Gimbals, quaternions, and manual rotation

The long answer:

If a PShape is a GROUP that contains other PShapes, then you need to either get its children first, or try to tessellate it. PShape's methods can be quite stingy, so I’ve found it’s better to store important shape data separately: namely, the transform matrix and a collection of vertices.

It’s possible for getVertex to return redundant information. Processing’s UV sphere is a good illustration of this: the same vertex at the north and south poles of a sphere is repeated for every longitude. If you know about collections you can use a Set to hold only unique instances of a vertex coordinate.

Another consideration: the vertices set when you create a shape are in object space. For example, in a sphere with a radius of 0.5, the north pole is at (0.0, 0.5, 0.0) and the soulth pole is at (0.0, -0.5, 0.0) . They will not necessarily change as you translate, rotate or scale the shape in draw. To change from object space to to world space, you multiply a vertex with the shape’s transform.

0287

import java.util.*;

// A shape's points can be retrieved with getVertex . However, a shape
// may return multiple copies of the same point -- for example -- the
// same two points at the north and south pole of a sphere. A set
// prevents duplicates.
Set<PVector> vertices = new HashSet<PVector>();

// A shape's transform can only be indirectly set with resetMatrix
// and applyMatrix
PMatrix3D shapeMat = new PMatrix3D();

// To show how the screen function works, the renderer is needed.
PGraphics3D rndr;

// To avoid the sqrt incurred by calculating the distance,
// square the radius.
float radius = 3.0;
float radsq = radius * radius;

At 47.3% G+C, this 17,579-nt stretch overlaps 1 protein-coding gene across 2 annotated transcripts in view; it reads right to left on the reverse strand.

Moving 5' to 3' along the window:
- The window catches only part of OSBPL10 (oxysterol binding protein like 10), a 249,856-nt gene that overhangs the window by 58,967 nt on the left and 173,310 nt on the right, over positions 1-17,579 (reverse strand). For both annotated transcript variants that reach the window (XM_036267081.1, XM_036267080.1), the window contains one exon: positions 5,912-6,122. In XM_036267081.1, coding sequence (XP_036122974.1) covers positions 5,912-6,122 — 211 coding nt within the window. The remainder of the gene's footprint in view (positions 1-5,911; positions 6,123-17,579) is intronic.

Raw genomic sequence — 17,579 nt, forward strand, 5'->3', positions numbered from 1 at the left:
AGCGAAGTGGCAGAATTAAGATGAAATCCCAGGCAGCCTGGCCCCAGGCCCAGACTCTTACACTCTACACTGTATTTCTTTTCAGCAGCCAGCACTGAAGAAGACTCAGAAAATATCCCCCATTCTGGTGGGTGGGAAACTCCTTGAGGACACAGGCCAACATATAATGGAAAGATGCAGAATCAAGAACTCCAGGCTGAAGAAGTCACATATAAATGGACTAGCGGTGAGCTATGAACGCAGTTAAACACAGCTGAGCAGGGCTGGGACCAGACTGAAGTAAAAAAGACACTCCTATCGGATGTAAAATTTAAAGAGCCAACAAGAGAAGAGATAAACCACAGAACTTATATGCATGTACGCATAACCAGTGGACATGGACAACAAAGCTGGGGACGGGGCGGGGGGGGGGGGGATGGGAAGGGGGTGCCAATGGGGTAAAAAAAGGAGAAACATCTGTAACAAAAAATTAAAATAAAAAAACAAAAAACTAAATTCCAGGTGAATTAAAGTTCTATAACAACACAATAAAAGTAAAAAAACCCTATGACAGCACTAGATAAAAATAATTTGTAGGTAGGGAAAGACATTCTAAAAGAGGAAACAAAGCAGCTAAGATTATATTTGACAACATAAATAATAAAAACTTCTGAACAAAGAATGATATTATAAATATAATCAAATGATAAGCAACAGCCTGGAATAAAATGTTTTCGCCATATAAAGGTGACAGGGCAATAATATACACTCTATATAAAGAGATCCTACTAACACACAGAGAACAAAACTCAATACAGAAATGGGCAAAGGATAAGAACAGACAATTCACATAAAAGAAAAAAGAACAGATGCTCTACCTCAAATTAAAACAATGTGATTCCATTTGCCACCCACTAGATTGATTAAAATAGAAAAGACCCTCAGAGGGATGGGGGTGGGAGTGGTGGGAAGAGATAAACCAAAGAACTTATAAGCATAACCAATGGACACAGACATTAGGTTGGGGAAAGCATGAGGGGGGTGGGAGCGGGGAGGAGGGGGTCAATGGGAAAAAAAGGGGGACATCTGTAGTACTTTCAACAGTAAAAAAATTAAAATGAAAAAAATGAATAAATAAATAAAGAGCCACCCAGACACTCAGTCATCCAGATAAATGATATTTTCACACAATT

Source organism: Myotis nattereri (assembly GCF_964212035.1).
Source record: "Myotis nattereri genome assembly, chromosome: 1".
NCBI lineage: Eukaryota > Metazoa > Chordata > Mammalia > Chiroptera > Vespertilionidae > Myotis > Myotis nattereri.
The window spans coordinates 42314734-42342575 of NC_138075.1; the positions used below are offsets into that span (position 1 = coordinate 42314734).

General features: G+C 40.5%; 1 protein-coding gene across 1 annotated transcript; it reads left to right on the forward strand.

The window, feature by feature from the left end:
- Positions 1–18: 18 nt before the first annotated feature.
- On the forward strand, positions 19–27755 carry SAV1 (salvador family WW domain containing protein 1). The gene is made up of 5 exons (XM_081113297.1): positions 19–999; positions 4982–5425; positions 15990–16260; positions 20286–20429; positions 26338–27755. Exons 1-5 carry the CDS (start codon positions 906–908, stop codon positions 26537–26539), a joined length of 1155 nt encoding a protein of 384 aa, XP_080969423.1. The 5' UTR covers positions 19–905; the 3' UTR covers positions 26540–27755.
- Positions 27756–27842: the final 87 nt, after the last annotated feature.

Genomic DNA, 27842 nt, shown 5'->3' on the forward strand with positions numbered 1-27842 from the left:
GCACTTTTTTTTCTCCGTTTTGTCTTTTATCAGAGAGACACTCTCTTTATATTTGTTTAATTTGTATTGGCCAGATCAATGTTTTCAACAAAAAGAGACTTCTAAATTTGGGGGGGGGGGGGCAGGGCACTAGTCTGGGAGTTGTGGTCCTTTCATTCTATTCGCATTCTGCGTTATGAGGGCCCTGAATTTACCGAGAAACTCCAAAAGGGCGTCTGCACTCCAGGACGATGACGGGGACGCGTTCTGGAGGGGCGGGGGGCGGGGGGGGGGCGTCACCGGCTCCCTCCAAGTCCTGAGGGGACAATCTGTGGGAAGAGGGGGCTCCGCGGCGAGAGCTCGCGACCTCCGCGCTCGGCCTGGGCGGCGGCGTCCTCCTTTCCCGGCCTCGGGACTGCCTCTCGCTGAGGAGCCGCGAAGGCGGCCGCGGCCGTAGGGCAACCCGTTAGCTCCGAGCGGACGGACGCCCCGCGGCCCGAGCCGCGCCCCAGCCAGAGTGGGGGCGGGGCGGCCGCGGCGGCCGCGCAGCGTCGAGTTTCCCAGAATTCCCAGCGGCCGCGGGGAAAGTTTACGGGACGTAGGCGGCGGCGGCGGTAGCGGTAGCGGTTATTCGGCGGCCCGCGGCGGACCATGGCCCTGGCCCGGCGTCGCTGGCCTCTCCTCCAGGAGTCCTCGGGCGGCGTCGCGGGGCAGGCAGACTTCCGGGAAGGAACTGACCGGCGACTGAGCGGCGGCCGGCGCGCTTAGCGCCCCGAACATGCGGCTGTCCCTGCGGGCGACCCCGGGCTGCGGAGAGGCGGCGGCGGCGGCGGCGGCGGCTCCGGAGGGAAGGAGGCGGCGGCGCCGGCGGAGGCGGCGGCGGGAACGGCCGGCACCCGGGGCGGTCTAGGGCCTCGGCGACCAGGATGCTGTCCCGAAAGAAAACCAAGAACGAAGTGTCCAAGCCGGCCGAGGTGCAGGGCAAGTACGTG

void setup() {
  size(256, 256, P3D);
  ellipseMode(RADIUS);
  perspective();
  camera(
    0.0, 0.0, height * 0.86602,
    0.0, 0.0, 0.0,
    0.0, 1.0, 0.0);

  // The number of latitudes and longitudes in a sphere,
  // even one stored in a PShape, is determined by sphereDetail .
  sphereDetail(27, 9);
  PShape shape = createShape(SPHERE, 0.5);

  // Acquire vertices from the PShape.
  int len = shape.getVertexCount();
  for (int i = 0; i < len; ++i) {
    vertices.add(shape.getVertex(i));
  }

  // The set has fewer vertices than the shape.
  println(len, vertices.size());

  rndr = (PGraphics3D)getGraphics();
  shapeMat.scale(200.0);
}

void draw() {
  shapeMat.rotate(0.002, 0.7071, 0.7071, 0.0);
  background(#fff7d5);

  // The vertex as transformed by shapeMat.
  PVector trvert = new PVector();

  // The transformed vertex in screen space.
  PVector scvert = new PVector();

  // The mouse input.
  PVector mouse = new PVector(mouseX, mouseY);

  // The difference from subtracting the mouse from scvert.
  PVector diff = new PVector();

  // Loop over all the vertices.
  for (PVector vert : vertices) {

    // Two transformations of the points: from object
    // space to world space, then to screen space.
    shapeMat.mult(vert, trvert);
    screen(rndr, trvert, scvert);

    // Find the distance between the mouse and the point.
    // Euclidean distance squared is used, not distance, to
    // avoid the square-root.
    PVector.sub(scvert, mouse, diff);
    float distsq = PVector.dot(diff, diff);

    // If the point is close by, draw red.
    // If not, black.
    if (distsq < radsq) {
      stroke(#ff2828);
      strokeWeight(10.0);
    } else {
      strokeWeight(4.0);
      stroke(#202020);
    }

    point(trvert.x, trvert.y, trvert.z);
  }
}

It may help to do some research on how screen and model functions work. I’ve never had any luck with those two functions, but I think others have worked on the issue you’re exploring now. This forum thread is one place to start P3D Formula : opposite of screenX and screenY is ...? . The source code for screen is opaque; just know that – just like changing vertices from object space to world space above – multiplying points and transforms is involved.

static Vec4 promote(PVector src, float w, Vec4 trg) {

  // Promote a 3D vector to a 4D vector.
  return trg.set(src.x, src.y, src.z, w);
}

static Vec4 mul(PMatrix3D m, Vec4 src, Vec4 trg) {